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Manus Island: Refugees moved from 'one hellish situation to another'

  • New facilities unsafe and do not meet refugees’ basic needs
  • Refugees say they live with constant fear of violence from locals
  • 88% suffering from depression or post-traumatic stress disorder
  • Informal curfew advised to mitigate security risks

Australia has used a deliberate system of cruelty to increase the hardship suffered by refugees and asylum-seekers in detention centres on Manus Island, Amnesty International said in a new report today.

Following the Australian government’s withdrawal from its detention centre last year, Punishment not protection, documents the demeaning and deeply humiliating way in which refugees have since been shuttled between prison-like centres on the island.

The report also explores the ongoing harm of prolonged detention on the island, including the impact of psychological trauma and violent threats.

Kate Schuetze, Amnesty International’s Pacific Researcher, said:

“Moving refugees and asylum seekers from one hellish situation to another is not a solution, it is just prolonging these desperate men’s suffering.

“Refugees told us they had been robbed and assaulted. The new centres are not just a safety risk but also leave those who live there without basic services.

“Instead of implementing new and creative ways to shirk its responsibility and violate international law, the Australian government must end this wilful policy of cruelty and neglect. It must do the only safe and legal thing, which is to bring these men to its own shores and offer them the protection they need and deserve.”

From one unsafe camp to another

On 31 October 2017 the Australian government withdrew all services to its detention centre on Manus Island – where it has sent hundreds of men since 2013 as part of its illegal “offshore processing” policies.

Refugees were told they would be transferred to newer centres. Fearing it was too dangerous to move closer to town, they staged peaceful protests in response. Papua New Guinea (PNG) police then forcibly evicted and transferred the refugees to three newer facilities in late November.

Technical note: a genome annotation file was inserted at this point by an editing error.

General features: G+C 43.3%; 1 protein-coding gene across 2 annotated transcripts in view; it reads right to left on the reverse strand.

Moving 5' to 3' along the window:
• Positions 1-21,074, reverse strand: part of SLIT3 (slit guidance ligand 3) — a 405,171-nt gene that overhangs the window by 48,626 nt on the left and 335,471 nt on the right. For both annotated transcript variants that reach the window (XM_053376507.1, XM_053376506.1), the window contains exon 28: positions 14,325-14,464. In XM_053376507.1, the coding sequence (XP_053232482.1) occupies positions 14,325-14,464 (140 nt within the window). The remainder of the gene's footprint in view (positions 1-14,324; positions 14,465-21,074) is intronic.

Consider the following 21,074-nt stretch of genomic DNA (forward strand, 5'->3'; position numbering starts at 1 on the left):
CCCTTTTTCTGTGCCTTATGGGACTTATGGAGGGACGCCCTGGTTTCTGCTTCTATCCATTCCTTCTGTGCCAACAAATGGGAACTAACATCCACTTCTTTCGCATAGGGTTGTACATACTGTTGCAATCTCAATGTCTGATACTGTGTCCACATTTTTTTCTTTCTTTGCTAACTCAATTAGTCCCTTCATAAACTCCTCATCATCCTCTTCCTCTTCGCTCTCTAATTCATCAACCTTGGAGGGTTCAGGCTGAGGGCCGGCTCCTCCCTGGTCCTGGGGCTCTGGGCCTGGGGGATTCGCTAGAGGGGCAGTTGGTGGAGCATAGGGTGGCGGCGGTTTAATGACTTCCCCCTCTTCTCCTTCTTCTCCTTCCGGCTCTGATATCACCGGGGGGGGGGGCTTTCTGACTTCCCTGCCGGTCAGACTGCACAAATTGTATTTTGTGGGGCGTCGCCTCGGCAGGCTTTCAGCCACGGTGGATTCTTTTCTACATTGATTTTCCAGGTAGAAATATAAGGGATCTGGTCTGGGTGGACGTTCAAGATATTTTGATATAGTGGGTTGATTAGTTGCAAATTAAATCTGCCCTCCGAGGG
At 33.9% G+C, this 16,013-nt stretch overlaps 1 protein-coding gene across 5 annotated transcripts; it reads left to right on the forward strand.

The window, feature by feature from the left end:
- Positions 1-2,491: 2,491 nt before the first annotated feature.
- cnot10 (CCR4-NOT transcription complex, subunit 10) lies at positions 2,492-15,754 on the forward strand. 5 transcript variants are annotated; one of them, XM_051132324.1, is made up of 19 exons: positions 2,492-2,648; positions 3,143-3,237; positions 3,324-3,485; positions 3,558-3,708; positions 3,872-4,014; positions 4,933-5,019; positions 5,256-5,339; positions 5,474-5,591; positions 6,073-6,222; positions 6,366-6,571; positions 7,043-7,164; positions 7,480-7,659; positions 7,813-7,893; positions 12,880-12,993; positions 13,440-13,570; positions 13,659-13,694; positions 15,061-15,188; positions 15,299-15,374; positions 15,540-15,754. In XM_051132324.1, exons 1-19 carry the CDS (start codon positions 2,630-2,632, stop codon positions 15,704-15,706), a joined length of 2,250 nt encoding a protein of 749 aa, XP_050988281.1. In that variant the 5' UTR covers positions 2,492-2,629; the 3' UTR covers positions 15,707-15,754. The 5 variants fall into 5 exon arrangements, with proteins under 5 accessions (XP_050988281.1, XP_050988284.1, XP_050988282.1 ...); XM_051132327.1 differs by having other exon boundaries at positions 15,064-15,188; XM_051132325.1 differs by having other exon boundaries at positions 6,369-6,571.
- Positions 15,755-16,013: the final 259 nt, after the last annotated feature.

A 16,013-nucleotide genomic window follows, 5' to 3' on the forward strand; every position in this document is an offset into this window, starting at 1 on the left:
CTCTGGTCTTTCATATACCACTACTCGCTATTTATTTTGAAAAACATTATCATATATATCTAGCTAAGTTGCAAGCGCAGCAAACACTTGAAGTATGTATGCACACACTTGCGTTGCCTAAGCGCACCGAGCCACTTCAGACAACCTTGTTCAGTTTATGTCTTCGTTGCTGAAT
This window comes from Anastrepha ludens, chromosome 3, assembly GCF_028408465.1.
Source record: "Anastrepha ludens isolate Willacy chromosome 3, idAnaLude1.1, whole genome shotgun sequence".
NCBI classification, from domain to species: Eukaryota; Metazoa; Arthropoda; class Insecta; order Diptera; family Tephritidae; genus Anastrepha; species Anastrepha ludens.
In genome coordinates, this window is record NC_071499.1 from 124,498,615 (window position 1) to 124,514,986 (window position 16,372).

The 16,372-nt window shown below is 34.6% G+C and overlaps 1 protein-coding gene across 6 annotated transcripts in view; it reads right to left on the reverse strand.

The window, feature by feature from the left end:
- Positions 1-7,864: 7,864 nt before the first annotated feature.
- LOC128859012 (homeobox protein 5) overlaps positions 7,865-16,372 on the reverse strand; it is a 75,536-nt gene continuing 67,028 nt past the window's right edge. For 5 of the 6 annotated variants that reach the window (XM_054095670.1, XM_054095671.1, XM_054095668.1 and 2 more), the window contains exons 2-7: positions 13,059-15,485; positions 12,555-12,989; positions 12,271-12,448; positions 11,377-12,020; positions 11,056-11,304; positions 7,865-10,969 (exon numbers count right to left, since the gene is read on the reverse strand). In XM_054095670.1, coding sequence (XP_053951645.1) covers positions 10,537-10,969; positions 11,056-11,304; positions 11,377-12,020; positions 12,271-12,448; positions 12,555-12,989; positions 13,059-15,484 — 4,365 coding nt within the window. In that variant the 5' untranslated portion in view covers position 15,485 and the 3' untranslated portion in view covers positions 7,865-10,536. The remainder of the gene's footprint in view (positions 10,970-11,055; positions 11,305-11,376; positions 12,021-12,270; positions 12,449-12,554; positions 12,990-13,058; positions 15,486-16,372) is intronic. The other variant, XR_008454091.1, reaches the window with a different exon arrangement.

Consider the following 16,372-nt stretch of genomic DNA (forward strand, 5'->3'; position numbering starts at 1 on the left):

Amnesty’s research – based on interviews with 55 refugees and asylum-seekers – reveals that the new facilities are far from safe and fail to address the fundamental problems with Australia’s offshore processing.

Several refugees have been violently attacked by locals in recent years on Manus Island, in cases that did not result in any prosecutions. The newer facilities now offer less protection than the previous centre – closer to Lorengau town and lacking basic security infrastructure like fences.

Many refugees told Amnesty that they were too afraid to leave the centres due to the risk of violent attacks or robberies by locals. The police’s repeated failures to investigate attacks or hold those responsible to account has further undermined trust in the authorities and created a climate of impunity.

Joinul Islam, a 42-year-old Bangladeshi man, said:

“I’m not coming to Lorengau because Lorengau is a very dangerous place. Three months ago, I came to Lorengau and someone cut my [arm]. They took my mobile and my money. It’s a very dangerous place…I don’t like to come to Lorengau.”

In recent weeks, a stand-off between rival security guard companies, resulting in confusion about who is in charge of providing security, has added to the sense of insecurity.

On 21 January 2018, the UN Refugee Agency (UNHCR) also noted ‘while no formal curfew is in place, local police have advised all refugees and asylum-seekers to return to their accommodation by 6pm each evening to mitigate security risks’.

Ongoing harm

The psychological trauma of prolonged detention has taken a serious toll on refugees, with 88% suffering from depression or post-traumatic stress disorder.

Despite this, the new centres are only served by one small medical clinic and a public hospital.

Refugees also remain subject to severe restrictions on their freedom of movement. Most unable to leave designated accommodation facilities on Manus Island or in Port Moresby. They are reduced to surviving on a basic living allowance that is insufficient to cover their food, medicine and other expenses.

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